Saturday, September 23, 2017

Katja Maria Vogt's "Desiring the Good"

Katja Maria Vogt is Professor of Philosophy at Columbia University, New York City. In her books and papers, she focuses on questions that figure both in ancient and contemporary discussions: What are values? What kind of values are knowledge and truth? What does it mean to want one’s life to go well?

Vogt applied the “Page 99 Test” to her new book, Desiring the Good: Ancient Proposals and Contemporary Theory, and reported the following:
Yes, you can get a sense of what Desiring the Good is about by reading page 99. On this page, I address Aristotle’s dictum that the good is different for human beings and for fish. What this really refers to is a way of doing ethics. In ethics, the thought goes, we ask what is good for human beings. This is not a weird kind of species egoism; it is, rather, the question of how we, as human beings, should live. This may well include that we ask what is good for fish as well as other non-human animals and take this into account in our actions. But we don’t ask how fish should arrange their lives: we ask how we should live.

Desiring the Good offers a new version of ancient-inspired ethics, one that considers ordinary motivations as an inroad to ethical theory. On the view I defend, human motivation is guided by the agent’s conception of a good human life. I distinguish among the motivation for small-scale actions like having a cup of tea, for mid-scale actions or pursuits such as moving to London, and the largest-scale motivation to have one’s life go well. One of my projects throughout the book is to explore the relation between these three levels.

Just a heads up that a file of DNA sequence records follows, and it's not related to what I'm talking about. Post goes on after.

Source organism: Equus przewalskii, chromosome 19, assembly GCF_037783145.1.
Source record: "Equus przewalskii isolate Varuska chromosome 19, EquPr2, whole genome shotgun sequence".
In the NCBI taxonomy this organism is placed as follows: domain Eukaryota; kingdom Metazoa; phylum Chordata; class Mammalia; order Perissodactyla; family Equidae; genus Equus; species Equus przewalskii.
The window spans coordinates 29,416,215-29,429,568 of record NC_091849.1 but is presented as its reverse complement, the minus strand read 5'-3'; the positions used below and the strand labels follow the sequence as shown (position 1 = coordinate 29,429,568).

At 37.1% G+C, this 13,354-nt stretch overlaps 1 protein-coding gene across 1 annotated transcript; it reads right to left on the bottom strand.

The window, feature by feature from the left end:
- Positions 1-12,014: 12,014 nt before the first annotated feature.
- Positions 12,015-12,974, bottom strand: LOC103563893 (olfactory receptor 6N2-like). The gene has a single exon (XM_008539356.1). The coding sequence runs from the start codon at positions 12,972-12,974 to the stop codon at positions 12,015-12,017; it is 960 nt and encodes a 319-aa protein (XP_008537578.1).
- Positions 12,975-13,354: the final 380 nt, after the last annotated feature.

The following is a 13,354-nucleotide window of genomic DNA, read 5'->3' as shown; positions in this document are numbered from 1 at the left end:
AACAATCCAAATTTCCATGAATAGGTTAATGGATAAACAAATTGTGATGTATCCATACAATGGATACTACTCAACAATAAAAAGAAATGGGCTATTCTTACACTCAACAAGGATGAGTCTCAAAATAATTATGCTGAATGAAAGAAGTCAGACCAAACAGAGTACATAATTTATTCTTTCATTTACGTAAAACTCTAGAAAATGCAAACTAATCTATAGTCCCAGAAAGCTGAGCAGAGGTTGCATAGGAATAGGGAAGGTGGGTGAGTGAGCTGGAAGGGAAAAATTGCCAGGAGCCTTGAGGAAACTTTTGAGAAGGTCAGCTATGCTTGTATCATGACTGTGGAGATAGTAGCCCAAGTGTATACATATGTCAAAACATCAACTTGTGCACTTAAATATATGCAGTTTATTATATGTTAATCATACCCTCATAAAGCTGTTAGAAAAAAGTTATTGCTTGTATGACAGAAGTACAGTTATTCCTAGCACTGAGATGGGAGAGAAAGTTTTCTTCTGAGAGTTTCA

On my account, ordinary action is already en route toward the good. We all have a conception of a good human life, even if much of it is implicit, confused, and a work in progress. We all are aiming at what is, by our own lights, a good human life, yet this conception may be muddled and flawed. If so, then ethics has its job cut out for it. If we operate with some such conception anyway, we better get clear about it—in the hopes that what guides our everyday motivations and larger-scale decisions is on target.
Visit Katja Maria Vogt's website.

--Marshal Zeringue